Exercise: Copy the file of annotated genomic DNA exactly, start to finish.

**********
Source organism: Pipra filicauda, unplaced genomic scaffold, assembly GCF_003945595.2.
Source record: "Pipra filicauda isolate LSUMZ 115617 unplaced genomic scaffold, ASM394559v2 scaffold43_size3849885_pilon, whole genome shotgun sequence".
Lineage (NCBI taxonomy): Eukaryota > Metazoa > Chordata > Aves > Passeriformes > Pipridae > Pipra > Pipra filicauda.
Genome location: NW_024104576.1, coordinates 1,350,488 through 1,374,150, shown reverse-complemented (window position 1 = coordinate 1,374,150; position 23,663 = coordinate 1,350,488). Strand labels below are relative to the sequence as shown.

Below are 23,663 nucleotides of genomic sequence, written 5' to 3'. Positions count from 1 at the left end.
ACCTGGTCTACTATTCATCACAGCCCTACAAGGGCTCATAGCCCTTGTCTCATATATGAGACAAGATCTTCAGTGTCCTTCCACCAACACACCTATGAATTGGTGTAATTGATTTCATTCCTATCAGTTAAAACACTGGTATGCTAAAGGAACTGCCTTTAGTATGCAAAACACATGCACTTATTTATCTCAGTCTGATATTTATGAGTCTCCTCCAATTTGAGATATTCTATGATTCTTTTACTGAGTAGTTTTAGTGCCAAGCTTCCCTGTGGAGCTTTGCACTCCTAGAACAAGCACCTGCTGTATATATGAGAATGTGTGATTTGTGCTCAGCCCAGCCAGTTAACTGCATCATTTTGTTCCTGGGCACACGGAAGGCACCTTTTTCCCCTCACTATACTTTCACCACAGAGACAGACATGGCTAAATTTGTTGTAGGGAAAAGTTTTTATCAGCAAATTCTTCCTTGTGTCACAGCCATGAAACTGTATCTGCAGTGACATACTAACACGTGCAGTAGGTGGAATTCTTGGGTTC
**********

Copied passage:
Source organism: Pipra filicauda, unplaced genomic scaffold, assembly GCF_003945595.2.
Source record: "Pipra filicauda isolate LSUMZ 115617 unplaced genomic scaffold, ASM394559v2 scaffold43_size3849885_pilon, whole genome shotgun sequence".
Lineage (NCBI taxonomy): Eukaryota > Metazoa > Chordata > Aves > Passeriformes > Pipridae > Pipra > Pipra filicauda.
Genome location: NW_024104576.1, coordinates 1,350,488 through 1,374,150, shown reverse-complemented (window position 1 = coordinate 1,374,150; position 23,663 = coordinate 1,350,488). Strand labels below are relative to the sequence as shown.

Below are 23,663 nucleotides of genomic sequence, written 5' to 3'. Positions count from 1 at the left end.
ACCTGGTCTACTATTCATCACAGCCCTACAAGGGCTCATAGCCCTTGTCTCATATATGAGACAAGATCTTCAGTGTCCTTCCACCAACACACCTATGAATTGGTGTAATTGATTTCATTCCTATCAGTTAAAACACTGGTATGCTAAAGGAACTGCCTTTAGTATGCAAAACACATGCACTTATTTATCTCAGTCTGATATTTATGAGTCTCCTCCAATTTGAGATATTCTATGATTCTTTTACTGAGTAGTTTTAGTGCCAAGCTTCCCTGTGGAGCTTTGCACTCCTAGAACAAGCACCTGCTGTATATATGAGAATGTGTGATTTGTGCTCAGCCCAGCCAGTTAACTGCATCATTTTGTTCCTGGGCACACGGAAGGCACCTTTTTCCCCTCACTATACTTTCACCACAGAGACAGACATGGCTAAATTTGTTGTAGGGAAAAGTTTTTATCAGCAAATTCTTCCTTGTGTCACAGCCATGAAACTGTATCTGCAGTGACATACTAACACGTGCAGTAGGTGGAATTCTTGGGTTC